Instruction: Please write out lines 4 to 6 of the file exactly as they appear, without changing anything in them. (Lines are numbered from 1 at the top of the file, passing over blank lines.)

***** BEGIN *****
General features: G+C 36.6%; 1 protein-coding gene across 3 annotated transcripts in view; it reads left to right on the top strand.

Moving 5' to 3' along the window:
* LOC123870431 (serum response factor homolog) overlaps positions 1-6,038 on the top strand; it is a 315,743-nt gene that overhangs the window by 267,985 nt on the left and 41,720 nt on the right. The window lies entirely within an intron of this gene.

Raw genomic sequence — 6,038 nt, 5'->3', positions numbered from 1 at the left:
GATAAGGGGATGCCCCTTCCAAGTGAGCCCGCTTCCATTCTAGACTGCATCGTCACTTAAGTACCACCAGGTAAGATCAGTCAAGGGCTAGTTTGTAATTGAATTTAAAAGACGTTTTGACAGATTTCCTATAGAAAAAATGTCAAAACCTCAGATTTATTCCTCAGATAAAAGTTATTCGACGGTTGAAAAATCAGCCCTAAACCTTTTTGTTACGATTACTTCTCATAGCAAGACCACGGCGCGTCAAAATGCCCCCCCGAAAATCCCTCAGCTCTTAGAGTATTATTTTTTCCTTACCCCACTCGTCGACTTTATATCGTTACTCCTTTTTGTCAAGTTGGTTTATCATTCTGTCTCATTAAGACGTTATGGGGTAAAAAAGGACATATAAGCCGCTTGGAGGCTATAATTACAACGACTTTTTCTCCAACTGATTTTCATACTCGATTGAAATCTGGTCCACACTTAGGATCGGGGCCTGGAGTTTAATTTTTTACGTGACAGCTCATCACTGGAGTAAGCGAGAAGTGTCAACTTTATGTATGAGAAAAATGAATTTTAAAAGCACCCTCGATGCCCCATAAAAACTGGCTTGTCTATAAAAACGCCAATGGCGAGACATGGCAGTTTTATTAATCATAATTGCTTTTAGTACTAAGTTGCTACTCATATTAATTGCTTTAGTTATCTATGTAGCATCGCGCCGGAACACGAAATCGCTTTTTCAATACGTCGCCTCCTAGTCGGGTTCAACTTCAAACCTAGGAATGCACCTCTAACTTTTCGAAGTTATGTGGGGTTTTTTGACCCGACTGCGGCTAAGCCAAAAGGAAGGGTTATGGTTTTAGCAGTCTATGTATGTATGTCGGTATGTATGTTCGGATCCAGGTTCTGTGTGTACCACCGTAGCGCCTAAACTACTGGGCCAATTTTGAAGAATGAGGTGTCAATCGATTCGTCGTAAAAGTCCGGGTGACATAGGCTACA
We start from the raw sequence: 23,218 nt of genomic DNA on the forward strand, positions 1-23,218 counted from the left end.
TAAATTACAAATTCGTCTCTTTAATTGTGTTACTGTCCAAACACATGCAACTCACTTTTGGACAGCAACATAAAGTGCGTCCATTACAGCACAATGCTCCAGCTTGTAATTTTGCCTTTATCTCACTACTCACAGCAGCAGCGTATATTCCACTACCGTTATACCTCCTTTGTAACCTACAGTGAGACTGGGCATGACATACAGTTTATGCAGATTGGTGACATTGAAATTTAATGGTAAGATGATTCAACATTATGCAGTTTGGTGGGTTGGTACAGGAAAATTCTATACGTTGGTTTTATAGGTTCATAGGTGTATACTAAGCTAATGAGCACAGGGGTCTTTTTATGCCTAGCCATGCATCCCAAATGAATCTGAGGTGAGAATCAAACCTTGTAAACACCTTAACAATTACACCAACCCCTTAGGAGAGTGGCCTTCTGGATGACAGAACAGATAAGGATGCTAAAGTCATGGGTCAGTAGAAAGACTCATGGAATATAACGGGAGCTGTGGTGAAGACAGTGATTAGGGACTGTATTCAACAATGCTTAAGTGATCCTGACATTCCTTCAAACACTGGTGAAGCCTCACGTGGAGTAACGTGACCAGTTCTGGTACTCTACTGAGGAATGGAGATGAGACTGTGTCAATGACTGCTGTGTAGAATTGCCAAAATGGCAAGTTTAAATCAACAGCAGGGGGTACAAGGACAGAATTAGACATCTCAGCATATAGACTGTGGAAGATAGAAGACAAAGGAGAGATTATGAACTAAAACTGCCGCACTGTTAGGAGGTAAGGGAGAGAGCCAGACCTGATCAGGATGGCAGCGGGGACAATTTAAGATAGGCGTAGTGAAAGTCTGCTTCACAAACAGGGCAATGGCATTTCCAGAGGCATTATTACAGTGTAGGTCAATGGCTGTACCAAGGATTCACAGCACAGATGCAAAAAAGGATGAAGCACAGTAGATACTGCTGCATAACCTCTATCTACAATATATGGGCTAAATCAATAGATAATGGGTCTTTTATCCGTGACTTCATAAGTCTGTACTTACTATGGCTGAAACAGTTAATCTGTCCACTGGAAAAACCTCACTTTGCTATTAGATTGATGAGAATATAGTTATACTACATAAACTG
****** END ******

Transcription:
Raw genomic sequence — 6,038 nt, 5'->3', positions numbered from 1 at the left:
GATAAGGGGATGCCCCTTCCAAGTGAGCCCGCTTCCATTCTAGACTGCATCGTCACTTAAGTACCACCAGGTAAGATCAGTCAAGGGCTAGTTTGTAATTGAATTTAAAAGACGTTTTGACAGATTTCCTATAGAAAAAATGTCAAAACCTCAGATTTATTCCTCAGATAAAAGTTATTCGACGGTTGAAAAATCAGCCCTAAACCTTTTTGTTACGATTACTTCTCATAGCAAGACCACGGCGCGTCAAAATGCCCCCCCGAAAATCCCTCAGCTCTTAGAGTATTATTTTTTCCTTACCCCACTCGTCGACTTTATATCGTTACTCCTTTTTGTCAAGTTGGTTTATCATTCTGTCTCATTAAGACGTTATGGGGTAAAAAAGGACATATAAGCCGCTTGGAGGCTATAATTACAACGACTTTTTCTCCAACTGATTTTCATACTCGATTGAAATCTGGTCCACACTTAGGATCGGGGCCTGGAGTTTAATTTTTTACGTGACAGCTCATCACTGGAGTAAGCGAGAAGTGTCAACTTTATGTATGAGAAAAATGAATTTTAAAAGCACCCTCGATGCCCCATAAAAACTGGCTTGTCTATAAAAACGCCAATGGCGAGACATGGCAGTTTTATTAATCATAATTGCTTTTAGTACTAAGTTGCTACTCATATTAATTGCTTTAGTTATCTATGTAGCATCGCGCCGGAACACGAAATCGCTTTTTCAATACGTCGCCTCCTAGTCGGGTTCAACTTCAAACCTAGGAATGCACCTCTAACTTTTCGAAGTTATGTGGGGTTTTTTGACCCGACTGCGGCTAAGCCAAAAGGAAGGGTTATGGTTTTAGCAGTCTATGTATGTATGTCGGTATGTATGTTCGGATCCAGGTTCTGTGTGTACCACCGTAGCGCCTAAACTACTGGGCCAATTTTGAAGAATGAGGTGTCAATCGATTCGTCGTAAAAGTCCGGGTGACATAGGCTACA
We start from the raw sequence: 23,218 nt of genomic DNA on the forward strand, positions 1-23,218 counted from the left end.